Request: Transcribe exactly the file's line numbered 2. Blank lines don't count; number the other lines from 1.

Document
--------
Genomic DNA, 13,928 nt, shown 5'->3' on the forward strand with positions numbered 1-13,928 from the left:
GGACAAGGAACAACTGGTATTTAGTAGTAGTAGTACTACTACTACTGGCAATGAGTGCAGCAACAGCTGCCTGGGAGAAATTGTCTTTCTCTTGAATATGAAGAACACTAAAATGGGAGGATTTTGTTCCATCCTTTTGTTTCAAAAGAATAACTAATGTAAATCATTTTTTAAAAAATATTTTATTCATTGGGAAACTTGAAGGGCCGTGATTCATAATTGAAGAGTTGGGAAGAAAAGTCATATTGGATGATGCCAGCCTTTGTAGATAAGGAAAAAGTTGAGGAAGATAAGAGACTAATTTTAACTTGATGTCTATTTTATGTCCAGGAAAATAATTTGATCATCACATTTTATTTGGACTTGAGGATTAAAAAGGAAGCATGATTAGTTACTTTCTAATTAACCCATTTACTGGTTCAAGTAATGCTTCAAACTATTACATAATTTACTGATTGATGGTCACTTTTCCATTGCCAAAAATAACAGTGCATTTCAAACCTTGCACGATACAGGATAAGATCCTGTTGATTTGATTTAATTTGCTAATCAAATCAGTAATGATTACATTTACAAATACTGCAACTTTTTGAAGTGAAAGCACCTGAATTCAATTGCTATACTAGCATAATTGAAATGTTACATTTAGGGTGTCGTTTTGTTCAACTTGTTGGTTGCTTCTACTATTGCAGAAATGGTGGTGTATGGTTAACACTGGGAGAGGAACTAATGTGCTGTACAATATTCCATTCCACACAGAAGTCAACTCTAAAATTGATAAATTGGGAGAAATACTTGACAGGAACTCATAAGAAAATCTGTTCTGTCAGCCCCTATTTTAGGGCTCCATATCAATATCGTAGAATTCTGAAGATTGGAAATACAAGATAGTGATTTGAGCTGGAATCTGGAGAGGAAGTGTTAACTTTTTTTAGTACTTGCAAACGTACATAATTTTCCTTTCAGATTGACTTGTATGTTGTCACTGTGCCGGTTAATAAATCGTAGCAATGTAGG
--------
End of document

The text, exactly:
GGACAAGGAACAACTGGTATTTAGTAGTAGTAGTACTACTACTACTGGCAATGAGTGCAGCAACAGCTGCCTGGGAGAAATTGTCTTTCTCTTGAATATGAAGAACACTAAAATGGGAGGATTTTGTTCCATCCTTTTGTTTCAAAAGAATAACTAATGTAAATCATTTTTTAAAAAATATTTTATTCATTGGGAAACTTGAAGGGCCGTGATTCATAATTGAAGAGTTGGGAAGAAAAGTCATATTGGATGATGCCAGCCTTTGTAGATAAGGAAAAAGTTGAGGAAGATAAGAGACTAATTTTAACTTGATGTCTATTTTATGTCCAGGAAAATAATTTGATCATCACATTTTATTTGGACTTGAGGATTAAAAAGGAAGCATGATTAGTTACTTTCTAATTAACCCATTTACTGGTTCAAGTAATGCTTCAAACTATTACATAATTTACTGATTGATGGTCACTTTTCCATTGCCAAAAATAACAGTGCATTTCAAACCTTGCACGATACAGGATAAGATCCTGTTGATTTGATTTAATTTGCTAATCAAATCAGTAATGATTACATTTACAAATACTGCAACTTTTTGAAGTGAAAGCACCTGAATTCAATTGCTATACTAGCATAATTGAAATGTTACATTTAGGGTGTCGTTTTGTTCAACTTGTTGGTTGCTTCTACTATTGCAGAAATGGTGGTGTATGGTTAACACTGGGAGAGGAACTAATGTGCTGTACAATATTCCATTCCACACAGAAGTCAACTCTAAAATTGATAAATTGGGAGAAATACTTGACAGGAACTCATAAGAAAATCTGTTCTGTCAGCCCCTATTTTAGGGCTCCATATCAATATCGTAGAATTCTGAAGATTGGAAATACAAGATAGTGATTTGAGCTGGAATCTGGAGAGGAAGTGTTAACTTTTTTTAGTACTTGCAAACGTACATAATTTTCCTTTCAGATTGACTTGTATGTTGTCACTGTGCCGGTTAATAAATCGTAGCAATGTAGG